Thomas Camp, also referred to as Thompson Camp, merchant, slaveholder, and Confederate officer, was born in Jefferson County, Alabama, in 1822, the son of John Lay and Eliza (Brown) Camp. On May 26, 1846, Camp married Susan C. Hall in Alabama. In the late 1840s, Camp moved to Texas and settled in Rusk County. It is unknown whether he was still married at that time. On November 1, 1859, Camp married Laura Jones in Henderson, Rusk County. This couple had four children: Thompson (b.1850), Margaret L. (b.1864), William R. (b.1867), and Annie E. (b. 1870). By 1860 Camp worked as a clerk and reported over $16,000 in property, including the ownership of five slaves. Early in the Civil War, Camp volunteered for service in the Confederate Army and joined the Fourteenth Texas Cavalry Regiment as an officer. He was promoted to major in April 1862, and some time later he resigned his commission with this unit. In August 1863 Camp was ordered to assist in the organization of state militia, the Texas State Troops. By September he had assembled and was in command of the Second Infantry Regiment, State Troops, with the rank of colonel. After serving near Houston as a coastal defense unit from September to December 1863, Camp's unit was dissolved in January 1864. Following his military service, he returned to Rusk County. In 1870 he was operating a goods store where he and his eldest son, Thompson, worked as clerks. Camp continued to operate the store well into the 1880s until his death in Rusk County in August 1889. He was buried at Old City Cemetery in Henderson, Rusk County.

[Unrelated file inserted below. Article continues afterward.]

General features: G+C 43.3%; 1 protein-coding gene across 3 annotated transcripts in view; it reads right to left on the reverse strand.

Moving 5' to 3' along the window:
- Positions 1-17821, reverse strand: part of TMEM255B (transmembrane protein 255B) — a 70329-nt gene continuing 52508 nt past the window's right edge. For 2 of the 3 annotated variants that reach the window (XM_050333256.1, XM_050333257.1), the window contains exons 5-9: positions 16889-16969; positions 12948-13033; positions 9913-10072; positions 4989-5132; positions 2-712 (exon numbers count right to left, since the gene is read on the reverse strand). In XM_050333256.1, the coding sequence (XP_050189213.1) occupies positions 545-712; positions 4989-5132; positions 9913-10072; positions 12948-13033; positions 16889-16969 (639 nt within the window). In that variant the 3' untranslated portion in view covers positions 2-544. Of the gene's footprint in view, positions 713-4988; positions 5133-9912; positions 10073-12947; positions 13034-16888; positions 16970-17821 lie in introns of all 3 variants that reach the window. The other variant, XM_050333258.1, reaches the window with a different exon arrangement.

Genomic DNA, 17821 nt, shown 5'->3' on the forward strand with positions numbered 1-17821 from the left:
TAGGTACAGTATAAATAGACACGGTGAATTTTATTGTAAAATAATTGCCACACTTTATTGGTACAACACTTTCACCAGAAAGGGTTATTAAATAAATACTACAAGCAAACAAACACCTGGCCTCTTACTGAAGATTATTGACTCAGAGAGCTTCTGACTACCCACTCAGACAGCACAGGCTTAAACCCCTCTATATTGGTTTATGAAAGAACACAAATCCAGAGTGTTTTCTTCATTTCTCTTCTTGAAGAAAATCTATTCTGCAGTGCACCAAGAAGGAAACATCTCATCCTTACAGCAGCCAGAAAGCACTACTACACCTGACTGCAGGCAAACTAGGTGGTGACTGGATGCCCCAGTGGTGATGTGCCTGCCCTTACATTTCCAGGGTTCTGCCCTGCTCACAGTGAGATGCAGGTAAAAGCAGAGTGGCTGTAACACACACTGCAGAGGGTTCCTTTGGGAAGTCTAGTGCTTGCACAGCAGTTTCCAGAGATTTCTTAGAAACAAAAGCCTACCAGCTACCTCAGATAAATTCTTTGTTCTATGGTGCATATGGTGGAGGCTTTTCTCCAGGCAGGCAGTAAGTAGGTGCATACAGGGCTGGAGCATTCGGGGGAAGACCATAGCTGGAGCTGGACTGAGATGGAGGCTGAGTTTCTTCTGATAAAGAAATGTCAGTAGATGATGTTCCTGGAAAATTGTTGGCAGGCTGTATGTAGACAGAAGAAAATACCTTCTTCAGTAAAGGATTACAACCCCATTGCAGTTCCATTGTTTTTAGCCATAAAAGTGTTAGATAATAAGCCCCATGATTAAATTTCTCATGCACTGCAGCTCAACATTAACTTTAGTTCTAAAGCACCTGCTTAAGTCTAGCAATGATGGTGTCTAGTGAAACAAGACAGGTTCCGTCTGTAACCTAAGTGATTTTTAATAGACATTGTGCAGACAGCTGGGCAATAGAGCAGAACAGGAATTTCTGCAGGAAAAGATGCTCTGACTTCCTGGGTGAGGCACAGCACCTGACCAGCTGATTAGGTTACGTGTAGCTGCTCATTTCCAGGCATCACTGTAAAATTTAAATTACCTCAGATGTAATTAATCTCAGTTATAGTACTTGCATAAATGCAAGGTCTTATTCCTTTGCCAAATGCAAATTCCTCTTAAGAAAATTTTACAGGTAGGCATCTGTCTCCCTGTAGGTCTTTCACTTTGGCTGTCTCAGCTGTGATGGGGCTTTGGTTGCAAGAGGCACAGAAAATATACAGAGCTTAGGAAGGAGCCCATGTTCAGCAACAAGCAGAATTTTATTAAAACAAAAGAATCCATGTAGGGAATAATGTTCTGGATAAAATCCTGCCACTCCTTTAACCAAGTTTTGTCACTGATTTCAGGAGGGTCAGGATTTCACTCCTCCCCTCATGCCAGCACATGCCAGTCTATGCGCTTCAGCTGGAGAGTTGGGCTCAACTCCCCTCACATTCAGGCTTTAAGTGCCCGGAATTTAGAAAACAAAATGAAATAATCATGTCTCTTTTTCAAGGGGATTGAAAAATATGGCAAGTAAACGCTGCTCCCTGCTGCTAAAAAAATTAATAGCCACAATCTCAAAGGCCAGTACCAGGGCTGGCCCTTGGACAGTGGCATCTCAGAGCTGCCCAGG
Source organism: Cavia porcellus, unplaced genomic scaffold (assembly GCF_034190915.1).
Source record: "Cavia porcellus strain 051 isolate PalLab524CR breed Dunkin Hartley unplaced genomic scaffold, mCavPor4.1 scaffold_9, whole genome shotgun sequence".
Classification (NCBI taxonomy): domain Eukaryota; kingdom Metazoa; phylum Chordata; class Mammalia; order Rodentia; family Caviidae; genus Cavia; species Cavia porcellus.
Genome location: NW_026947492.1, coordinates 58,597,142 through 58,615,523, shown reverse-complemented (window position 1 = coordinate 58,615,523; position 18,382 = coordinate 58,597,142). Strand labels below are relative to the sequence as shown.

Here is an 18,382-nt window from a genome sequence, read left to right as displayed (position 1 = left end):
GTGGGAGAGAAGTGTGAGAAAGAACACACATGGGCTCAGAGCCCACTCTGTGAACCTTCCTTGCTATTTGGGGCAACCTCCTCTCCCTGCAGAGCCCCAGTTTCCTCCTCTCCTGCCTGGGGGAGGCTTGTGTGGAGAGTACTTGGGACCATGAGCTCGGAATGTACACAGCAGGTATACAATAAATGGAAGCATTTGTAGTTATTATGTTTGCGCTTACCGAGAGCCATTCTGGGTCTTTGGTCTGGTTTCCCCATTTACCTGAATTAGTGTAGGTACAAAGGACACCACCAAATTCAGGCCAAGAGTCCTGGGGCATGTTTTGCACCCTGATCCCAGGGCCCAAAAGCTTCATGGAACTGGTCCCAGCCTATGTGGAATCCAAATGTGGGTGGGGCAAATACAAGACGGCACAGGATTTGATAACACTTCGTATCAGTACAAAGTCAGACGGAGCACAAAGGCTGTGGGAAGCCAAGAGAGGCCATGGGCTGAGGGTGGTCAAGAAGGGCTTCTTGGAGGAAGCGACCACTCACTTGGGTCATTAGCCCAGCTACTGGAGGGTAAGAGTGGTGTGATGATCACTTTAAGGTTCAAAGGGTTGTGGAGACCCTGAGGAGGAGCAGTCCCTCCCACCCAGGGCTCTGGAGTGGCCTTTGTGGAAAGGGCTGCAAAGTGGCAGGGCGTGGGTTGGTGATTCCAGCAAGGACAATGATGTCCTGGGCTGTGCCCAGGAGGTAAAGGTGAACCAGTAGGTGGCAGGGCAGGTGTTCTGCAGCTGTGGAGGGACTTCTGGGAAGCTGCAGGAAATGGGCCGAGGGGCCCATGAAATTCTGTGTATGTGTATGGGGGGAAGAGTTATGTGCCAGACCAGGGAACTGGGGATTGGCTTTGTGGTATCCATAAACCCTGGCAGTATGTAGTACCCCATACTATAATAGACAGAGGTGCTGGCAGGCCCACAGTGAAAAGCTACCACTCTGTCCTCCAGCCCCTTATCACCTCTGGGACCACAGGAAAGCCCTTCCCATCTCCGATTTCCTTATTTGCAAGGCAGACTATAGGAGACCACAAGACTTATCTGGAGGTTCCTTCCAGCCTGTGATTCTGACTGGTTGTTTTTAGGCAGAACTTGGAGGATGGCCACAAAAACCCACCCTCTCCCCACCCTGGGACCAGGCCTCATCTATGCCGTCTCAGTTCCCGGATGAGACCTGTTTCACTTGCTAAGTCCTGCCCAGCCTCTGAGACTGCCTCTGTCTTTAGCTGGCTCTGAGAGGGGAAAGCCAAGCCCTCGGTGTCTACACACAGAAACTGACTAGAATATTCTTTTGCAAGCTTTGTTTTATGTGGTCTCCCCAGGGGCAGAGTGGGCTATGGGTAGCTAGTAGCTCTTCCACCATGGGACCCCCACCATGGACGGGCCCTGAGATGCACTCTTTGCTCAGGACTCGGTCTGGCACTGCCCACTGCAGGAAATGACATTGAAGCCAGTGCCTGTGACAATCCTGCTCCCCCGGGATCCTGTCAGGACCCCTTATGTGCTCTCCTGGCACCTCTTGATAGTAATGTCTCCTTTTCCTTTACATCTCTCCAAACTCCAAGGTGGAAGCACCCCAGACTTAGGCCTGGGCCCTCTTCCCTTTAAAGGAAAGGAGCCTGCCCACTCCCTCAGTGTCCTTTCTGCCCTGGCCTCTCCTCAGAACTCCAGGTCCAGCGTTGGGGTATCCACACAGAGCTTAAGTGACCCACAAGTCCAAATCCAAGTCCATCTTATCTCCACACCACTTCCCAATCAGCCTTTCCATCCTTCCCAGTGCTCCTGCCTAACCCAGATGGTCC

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Kathryn Davis Hopper and Carolyn Reeves Ericson, Rusk County Rebs (Nacogdoches: Ericson Books, 1998). Frances T. Ingmire, Rusk County, Texas Marriage Records, 1877–1881, Volume II (St. Louis: Frances T. Ingmire, 1985). Journal of the Congress of the Confederate States of America, 1861–1865, Volume 2, (http://memory.loc.gov/ammem/amlaw/lwcc.html), accessed March 8, 2011. James A. Mundie, Jr., with Bruce S. Allardice, Dean E. Letzring, and John H. Luckey, Texas Burial Sites of Civil War Notables: A Biographical and Pictorial Field Guide (Hillsboro, Texas: Hill College Press, 2002). 2nd Texas Infantry Regiment State Troops (http://www.bauer.uh.edu/parks/tex/irg002a.html), accessed June 22, 2006.
Regimental and Staff Officers
Late Nineteenth-Century Texas
The following, adapted from the Chicago Manual of Style, 15th edition, is the preferred citation for this entry.
Aragorn Storm Miller,
Handbook of Texas Online,
accessed May 29, 2022,
Published by the Texas State Historical Association.
Original Publication Date:
March 25, 2011
This entry belongs to the following Handbook Special Projects: